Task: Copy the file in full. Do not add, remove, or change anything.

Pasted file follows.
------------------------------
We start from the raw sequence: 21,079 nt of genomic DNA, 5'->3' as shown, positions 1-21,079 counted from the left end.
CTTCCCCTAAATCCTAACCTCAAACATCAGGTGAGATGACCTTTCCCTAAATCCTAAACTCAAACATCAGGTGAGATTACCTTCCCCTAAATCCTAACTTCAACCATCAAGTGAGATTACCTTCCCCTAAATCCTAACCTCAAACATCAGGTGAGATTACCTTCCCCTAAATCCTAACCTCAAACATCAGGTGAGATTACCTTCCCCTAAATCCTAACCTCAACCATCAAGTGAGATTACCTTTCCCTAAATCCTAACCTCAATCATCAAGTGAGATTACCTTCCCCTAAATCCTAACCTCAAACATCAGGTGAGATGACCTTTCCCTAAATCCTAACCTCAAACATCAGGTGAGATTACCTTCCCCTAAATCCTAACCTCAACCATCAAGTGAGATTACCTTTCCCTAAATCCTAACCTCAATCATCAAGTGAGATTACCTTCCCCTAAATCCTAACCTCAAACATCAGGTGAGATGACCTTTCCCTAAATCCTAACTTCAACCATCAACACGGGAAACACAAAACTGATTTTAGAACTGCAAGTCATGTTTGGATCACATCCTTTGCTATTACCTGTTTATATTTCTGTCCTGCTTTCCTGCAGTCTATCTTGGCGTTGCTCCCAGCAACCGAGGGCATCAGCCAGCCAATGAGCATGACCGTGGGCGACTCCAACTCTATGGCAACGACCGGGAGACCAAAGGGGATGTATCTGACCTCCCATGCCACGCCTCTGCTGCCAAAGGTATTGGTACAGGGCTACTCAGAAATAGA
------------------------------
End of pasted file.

We start from the raw sequence: 21,079 nt of genomic DNA, 5'->3' as shown, positions 1-21,079 counted from the left end.
CTTCCCCTAAATCCTAACCTCAAACATCAGGTGAGATGACCTTTCCCTAAATCCTAAACTCAAACATCAGGTGAGATTACCTTCCCCTAAATCCTAACTTCAACCATCAAGTGAGATTACCTTCCCCTAAATCCTAACCTCAAACATCAGGTGAGATTACCTTCCCCTAAATCCTAACCTCAAACATCAGGTGAGATTACCTTCCCCTAAATCCTAACCTCAACCATCAAGTGAGATTACCTTTCCCTAAATCCTAACCTCAATCATCAAGTGAGATTACCTTCCCCTAAATCCTAACCTCAAACATCAGGTGAGATGACCTTTCCCTAAATCCTAACCTCAAACATCAGGTGAGATTACCTTCCCCTAAATCCTAACCTCAACCATCAAGTGAGATTACCTTTCCCTAAATCCTAACCTCAATCATCAAGTGAGATTACCTTCCCCTAAATCCTAACCTCAAACATCAGGTGAGATGACCTTTCCCTAAATCCTAACTTCAACCATCAACACGGGAAACACAAAACTGATTTTAGAACTGCAAGTCATGTTTGGATCACATCCTTTGCTATTACCTGTTTATATTTCTGTCCTGCTTTCCTGCAGTCTATCTTGGCGTTGCTCCCAGCAACCGAGGGCATCAGCCAGCCAATGAGCATGACCGTGGGCGACTCCAACTCTATGGCAACGACCGGGAGACCAAAGGGGATGTATCTGACCTCCCATGCCACGCCTCTGCTGCCAAAGGTATTGGTACAGGGCTACTCAGAAATAGA